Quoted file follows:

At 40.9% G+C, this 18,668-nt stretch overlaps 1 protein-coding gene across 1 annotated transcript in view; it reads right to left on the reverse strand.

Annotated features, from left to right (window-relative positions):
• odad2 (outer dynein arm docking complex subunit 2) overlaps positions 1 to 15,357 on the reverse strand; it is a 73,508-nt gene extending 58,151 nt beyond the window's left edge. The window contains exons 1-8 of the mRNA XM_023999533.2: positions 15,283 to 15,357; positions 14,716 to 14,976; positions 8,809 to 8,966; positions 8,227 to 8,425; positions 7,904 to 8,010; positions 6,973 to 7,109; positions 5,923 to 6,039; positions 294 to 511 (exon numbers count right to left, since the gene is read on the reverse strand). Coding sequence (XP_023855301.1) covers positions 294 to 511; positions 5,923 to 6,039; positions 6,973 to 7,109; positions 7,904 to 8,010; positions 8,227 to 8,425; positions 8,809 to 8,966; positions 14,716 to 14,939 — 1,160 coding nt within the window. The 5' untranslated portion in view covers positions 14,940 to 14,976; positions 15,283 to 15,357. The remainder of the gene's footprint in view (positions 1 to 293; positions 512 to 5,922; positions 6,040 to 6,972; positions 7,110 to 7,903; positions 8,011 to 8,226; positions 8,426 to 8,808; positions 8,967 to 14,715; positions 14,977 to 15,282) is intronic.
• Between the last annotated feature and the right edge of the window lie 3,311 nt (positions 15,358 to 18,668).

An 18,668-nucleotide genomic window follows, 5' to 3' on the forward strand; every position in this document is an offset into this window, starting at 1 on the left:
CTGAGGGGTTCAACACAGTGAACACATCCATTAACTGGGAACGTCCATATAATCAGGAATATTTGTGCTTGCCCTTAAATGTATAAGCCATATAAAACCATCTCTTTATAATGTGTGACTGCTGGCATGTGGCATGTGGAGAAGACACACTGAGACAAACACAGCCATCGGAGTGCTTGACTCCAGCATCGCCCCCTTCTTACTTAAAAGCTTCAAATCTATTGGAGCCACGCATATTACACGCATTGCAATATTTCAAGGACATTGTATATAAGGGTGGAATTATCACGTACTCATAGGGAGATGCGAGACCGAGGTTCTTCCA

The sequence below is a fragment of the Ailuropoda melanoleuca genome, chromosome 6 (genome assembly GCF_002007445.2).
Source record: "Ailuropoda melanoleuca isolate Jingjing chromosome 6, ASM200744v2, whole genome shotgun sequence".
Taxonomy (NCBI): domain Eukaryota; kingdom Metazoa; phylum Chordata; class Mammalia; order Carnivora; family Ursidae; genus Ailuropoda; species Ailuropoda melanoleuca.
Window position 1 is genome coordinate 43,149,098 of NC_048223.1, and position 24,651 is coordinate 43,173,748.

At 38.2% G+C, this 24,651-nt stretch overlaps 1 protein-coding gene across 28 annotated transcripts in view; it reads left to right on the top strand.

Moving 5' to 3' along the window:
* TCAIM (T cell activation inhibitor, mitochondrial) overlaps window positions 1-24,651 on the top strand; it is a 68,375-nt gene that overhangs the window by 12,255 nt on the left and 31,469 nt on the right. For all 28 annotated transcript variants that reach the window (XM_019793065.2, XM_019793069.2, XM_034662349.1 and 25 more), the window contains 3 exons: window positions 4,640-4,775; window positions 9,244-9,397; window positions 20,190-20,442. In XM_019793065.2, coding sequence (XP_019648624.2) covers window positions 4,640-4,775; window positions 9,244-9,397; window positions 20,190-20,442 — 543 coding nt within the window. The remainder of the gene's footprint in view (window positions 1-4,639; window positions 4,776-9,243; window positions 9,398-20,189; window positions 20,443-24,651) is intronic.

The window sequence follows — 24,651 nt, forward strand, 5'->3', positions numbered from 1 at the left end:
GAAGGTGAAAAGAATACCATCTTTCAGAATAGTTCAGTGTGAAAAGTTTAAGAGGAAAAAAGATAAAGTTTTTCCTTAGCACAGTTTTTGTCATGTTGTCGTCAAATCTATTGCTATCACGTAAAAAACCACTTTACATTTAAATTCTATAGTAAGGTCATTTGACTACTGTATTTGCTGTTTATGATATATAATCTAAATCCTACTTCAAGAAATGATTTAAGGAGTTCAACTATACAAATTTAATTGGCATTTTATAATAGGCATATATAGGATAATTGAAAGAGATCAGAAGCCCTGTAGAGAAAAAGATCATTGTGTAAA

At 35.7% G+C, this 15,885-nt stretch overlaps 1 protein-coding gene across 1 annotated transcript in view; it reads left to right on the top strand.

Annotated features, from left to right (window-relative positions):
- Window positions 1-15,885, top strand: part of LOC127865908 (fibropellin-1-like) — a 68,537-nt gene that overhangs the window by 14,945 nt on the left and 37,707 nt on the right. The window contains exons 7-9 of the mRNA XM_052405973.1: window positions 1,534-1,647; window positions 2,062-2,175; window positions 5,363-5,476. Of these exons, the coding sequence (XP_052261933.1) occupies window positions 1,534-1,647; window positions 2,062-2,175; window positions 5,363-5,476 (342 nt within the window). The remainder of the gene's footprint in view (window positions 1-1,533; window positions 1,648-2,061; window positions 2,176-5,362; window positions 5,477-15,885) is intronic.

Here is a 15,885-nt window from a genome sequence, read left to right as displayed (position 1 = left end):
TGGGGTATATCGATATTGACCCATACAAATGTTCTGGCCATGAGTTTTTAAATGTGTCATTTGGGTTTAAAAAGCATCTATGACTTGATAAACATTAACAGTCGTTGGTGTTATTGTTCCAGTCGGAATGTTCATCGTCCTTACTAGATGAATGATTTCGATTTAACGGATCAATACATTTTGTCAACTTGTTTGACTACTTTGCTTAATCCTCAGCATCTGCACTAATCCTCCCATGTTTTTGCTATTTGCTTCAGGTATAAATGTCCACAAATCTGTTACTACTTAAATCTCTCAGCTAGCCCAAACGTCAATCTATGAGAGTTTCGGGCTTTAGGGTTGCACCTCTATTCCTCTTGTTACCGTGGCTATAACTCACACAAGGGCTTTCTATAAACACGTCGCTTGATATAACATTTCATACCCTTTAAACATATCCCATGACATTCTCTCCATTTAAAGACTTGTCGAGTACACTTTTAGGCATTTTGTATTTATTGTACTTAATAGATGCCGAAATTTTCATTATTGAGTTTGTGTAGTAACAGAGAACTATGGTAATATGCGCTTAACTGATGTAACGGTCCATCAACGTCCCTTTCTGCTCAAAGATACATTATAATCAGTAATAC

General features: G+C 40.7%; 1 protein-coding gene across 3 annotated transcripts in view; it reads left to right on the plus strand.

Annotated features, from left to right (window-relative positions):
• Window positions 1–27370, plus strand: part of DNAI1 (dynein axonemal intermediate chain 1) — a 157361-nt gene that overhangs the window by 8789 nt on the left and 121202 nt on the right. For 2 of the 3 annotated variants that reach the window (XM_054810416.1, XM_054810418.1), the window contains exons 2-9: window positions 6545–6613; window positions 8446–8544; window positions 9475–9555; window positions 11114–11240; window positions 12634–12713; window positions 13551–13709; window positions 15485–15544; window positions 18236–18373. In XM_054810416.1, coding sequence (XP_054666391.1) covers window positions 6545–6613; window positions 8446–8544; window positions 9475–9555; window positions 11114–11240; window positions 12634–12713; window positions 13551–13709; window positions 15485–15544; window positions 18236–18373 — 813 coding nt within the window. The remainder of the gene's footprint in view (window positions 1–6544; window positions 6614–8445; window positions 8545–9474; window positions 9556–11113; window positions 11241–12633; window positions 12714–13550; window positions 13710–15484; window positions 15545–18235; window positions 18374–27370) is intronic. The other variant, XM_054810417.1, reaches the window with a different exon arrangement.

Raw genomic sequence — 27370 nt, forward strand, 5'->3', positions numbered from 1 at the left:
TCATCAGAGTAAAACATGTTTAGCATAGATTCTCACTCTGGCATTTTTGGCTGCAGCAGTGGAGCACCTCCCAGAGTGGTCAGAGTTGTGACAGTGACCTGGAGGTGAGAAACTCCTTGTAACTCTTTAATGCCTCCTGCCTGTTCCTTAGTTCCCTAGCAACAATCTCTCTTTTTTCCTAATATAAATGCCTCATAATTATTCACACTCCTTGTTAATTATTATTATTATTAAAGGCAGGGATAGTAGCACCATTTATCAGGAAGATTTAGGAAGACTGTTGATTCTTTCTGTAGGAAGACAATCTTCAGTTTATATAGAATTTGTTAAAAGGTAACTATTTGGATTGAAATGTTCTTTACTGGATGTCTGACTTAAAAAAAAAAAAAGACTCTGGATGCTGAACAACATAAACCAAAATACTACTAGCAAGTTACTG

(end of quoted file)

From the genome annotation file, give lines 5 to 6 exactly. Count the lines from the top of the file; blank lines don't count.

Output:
An 18,668-nucleotide genomic window follows, 5' to 3' on the forward strand; every position in this document is an offset into this window, starting at 1 on the left:
CTGAGGGGTTCAACACAGTGAACACATCCATTAACTGGGAACGTCCATATAATCAGGAATATTTGTGCTTGCCCTTAAATGTATAAGCCATATAAAACCATCTCTTTATAATGTGTGACTGCTGGCATGTGGCATGTGGAGAAGACACACTGAGACAAACACAGCCATCGGAGTGCTTGACTCCAGCATCGCCCCCTTCTTACTTAAAAGCTTCAAATCTATTGGAGCCACGCATATTACACGCATTGCAATATTTCAAGGACATTGTATATAAGGGTGGAATTATCACGTACTCATAGGGAGATGCGAGACCGAGGTTCTTCCA